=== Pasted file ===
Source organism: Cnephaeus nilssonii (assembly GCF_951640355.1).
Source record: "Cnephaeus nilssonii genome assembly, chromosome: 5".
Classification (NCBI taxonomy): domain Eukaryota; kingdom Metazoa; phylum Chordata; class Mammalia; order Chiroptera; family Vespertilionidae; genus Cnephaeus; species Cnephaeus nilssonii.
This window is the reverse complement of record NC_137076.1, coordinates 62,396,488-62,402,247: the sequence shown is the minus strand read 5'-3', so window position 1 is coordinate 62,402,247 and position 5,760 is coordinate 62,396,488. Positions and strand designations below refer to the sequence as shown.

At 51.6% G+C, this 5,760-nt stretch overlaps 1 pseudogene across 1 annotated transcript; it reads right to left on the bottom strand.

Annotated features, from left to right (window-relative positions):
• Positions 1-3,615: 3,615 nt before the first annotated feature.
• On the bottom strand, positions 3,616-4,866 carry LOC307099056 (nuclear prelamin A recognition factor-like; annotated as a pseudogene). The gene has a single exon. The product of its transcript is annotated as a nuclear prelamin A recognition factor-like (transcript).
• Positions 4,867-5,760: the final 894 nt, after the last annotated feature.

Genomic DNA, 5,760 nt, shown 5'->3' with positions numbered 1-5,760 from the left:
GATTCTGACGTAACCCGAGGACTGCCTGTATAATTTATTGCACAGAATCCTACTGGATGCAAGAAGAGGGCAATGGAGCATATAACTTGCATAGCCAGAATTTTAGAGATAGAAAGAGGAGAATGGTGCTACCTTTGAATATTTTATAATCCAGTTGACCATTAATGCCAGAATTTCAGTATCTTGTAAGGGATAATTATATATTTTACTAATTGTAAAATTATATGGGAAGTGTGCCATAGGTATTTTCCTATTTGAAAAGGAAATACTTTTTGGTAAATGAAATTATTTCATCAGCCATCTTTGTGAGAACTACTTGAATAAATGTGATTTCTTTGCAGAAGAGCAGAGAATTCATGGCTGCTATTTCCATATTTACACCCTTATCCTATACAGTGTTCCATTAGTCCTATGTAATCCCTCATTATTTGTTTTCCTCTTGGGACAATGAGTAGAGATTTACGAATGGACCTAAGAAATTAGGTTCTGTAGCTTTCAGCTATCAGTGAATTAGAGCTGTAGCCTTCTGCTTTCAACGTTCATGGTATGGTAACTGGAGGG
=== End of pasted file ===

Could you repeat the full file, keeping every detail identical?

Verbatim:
Source organism: Cnephaeus nilssonii (assembly GCF_951640355.1).
Source record: "Cnephaeus nilssonii genome assembly, chromosome: 5".
Classification (NCBI taxonomy): domain Eukaryota; kingdom Metazoa; phylum Chordata; class Mammalia; order Chiroptera; family Vespertilionidae; genus Cnephaeus; species Cnephaeus nilssonii.
This window is the reverse complement of record NC_137076.1, coordinates 62,396,488-62,402,247: the sequence shown is the minus strand read 5'-3', so window position 1 is coordinate 62,402,247 and position 5,760 is coordinate 62,396,488. Positions and strand designations below refer to the sequence as shown.

At 51.6% G+C, this 5,760-nt stretch overlaps 1 pseudogene across 1 annotated transcript; it reads right to left on the bottom strand.

Annotated features, from left to right (window-relative positions):
• Positions 1-3,615: 3,615 nt before the first annotated feature.
• On the bottom strand, positions 3,616-4,866 carry LOC307099056 (nuclear prelamin A recognition factor-like; annotated as a pseudogene). The gene has a single exon. The product of its transcript is annotated as a nuclear prelamin A recognition factor-like (transcript).
• Positions 4,867-5,760: the final 894 nt, after the last annotated feature.

Genomic DNA, 5,760 nt, shown 5'->3' with positions numbered 1-5,760 from the left:
GATTCTGACGTAACCCGAGGACTGCCTGTATAATTTATTGCACAGAATCCTACTGGATGCAAGAAGAGGGCAATGGAGCATATAACTTGCATAGCCAGAATTTTAGAGATAGAAAGAGGAGAATGGTGCTACCTTTGAATATTTTATAATCCAGTTGACCATTAATGCCAGAATTTCAGTATCTTGTAAGGGATAATTATATATTTTACTAATTGTAAAATTATATGGGAAGTGTGCCATAGGTATTTTCCTATTTGAAAAGGAAATACTTTTTGGTAAATGAAATTATTTCATCAGCCATCTTTGTGAGAACTACTTGAATAAATGTGATTTCTTTGCAGAAGAGCAGAGAATTCATGGCTGCTATTTCCATATTTACACCCTTATCCTATACAGTGTTCCATTAGTCCTATGTAATCCCTCATTATTTGTTTTCCTCTTGGGACAATGAGTAGAGATTTACGAATGGACCTAAGAAATTAGGTTCTGTAGCTTTCAGCTATCAGTGAATTAGAGCTGTAGCCTTCTGCTTTCAACGTTCATGGTATGGTAACTGGAGGG